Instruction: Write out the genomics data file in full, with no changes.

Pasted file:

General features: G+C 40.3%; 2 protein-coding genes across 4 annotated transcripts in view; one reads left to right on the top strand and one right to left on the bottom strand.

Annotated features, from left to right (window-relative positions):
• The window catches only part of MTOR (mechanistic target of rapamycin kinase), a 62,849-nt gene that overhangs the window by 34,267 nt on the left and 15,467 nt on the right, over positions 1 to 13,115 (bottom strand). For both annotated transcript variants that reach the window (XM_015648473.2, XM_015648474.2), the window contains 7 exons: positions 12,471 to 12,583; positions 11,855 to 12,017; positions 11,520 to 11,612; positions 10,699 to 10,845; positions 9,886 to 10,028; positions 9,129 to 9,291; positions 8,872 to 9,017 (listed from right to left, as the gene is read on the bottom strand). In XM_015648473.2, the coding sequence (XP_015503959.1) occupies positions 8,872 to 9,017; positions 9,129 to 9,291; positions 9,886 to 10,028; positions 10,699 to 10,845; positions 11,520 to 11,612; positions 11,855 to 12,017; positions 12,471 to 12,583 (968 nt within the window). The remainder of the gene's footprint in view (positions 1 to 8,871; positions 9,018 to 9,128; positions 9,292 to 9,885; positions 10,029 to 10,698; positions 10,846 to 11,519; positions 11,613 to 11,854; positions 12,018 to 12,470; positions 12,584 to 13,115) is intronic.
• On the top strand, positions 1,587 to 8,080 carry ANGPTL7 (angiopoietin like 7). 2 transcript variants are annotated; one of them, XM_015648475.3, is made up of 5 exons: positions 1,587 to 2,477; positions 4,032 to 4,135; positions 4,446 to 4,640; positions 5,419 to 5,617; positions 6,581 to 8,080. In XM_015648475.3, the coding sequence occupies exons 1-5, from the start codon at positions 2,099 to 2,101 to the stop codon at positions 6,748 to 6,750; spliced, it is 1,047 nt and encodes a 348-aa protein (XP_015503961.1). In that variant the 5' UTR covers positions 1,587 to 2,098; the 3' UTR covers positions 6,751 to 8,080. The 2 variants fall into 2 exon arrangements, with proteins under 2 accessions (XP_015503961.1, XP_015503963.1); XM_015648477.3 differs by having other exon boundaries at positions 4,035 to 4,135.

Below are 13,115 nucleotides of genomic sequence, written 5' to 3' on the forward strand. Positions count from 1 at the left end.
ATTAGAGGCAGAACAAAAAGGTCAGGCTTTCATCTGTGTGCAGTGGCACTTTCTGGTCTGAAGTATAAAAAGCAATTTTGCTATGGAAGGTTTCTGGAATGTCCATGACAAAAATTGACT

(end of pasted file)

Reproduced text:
General features: G+C 40.3%; 2 protein-coding genes across 4 annotated transcripts in view; one reads left to right on the top strand and one right to left on the bottom strand.

Annotated features, from left to right (window-relative positions):
• The window catches only part of MTOR (mechanistic target of rapamycin kinase), a 62,849-nt gene that overhangs the window by 34,267 nt on the left and 15,467 nt on the right, over positions 1 to 13,115 (bottom strand). For both annotated transcript variants that reach the window (XM_015648473.2, XM_015648474.2), the window contains 7 exons: positions 12,471 to 12,583; positions 11,855 to 12,017; positions 11,520 to 11,612; positions 10,699 to 10,845; positions 9,886 to 10,028; positions 9,129 to 9,291; positions 8,872 to 9,017 (listed from right to left, as the gene is read on the bottom strand). In XM_015648473.2, the coding sequence (XP_015503959.1) occupies positions 8,872 to 9,017; positions 9,129 to 9,291; positions 9,886 to 10,028; positions 10,699 to 10,845; positions 11,520 to 11,612; positions 11,855 to 12,017; positions 12,471 to 12,583 (968 nt within the window). The remainder of the gene's footprint in view (positions 1 to 8,871; positions 9,018 to 9,128; positions 9,292 to 9,885; positions 10,029 to 10,698; positions 10,846 to 11,519; positions 11,613 to 11,854; positions 12,018 to 12,470; positions 12,584 to 13,115) is intronic.
• On the top strand, positions 1,587 to 8,080 carry ANGPTL7 (angiopoietin like 7). 2 transcript variants are annotated; one of them, XM_015648475.3, is made up of 5 exons: positions 1,587 to 2,477; positions 4,032 to 4,135; positions 4,446 to 4,640; positions 5,419 to 5,617; positions 6,581 to 8,080. In XM_015648475.3, the coding sequence occupies exons 1-5, from the start codon at positions 2,099 to 2,101 to the stop codon at positions 6,748 to 6,750; spliced, it is 1,047 nt and encodes a 348-aa protein (XP_015503961.1). In that variant the 5' UTR covers positions 1,587 to 2,098; the 3' UTR covers positions 6,751 to 8,080. The 2 variants fall into 2 exon arrangements, with proteins under 2 accessions (XP_015503961.1, XP_015503963.1); XM_015648477.3 differs by having other exon boundaries at positions 4,035 to 4,135.

Below are 13,115 nucleotides of genomic sequence, written 5' to 3' on the forward strand. Positions count from 1 at the left end.
ATTAGAGGCAGAACAAAAAGGTCAGGCTTTCATCTGTGTGCAGTGGCACTTTCTGGTCTGAAGTATAAAAAGCAATTTTGCTATGGAAGGTTTCTGGAATGTCCATGACAAAAATTGACT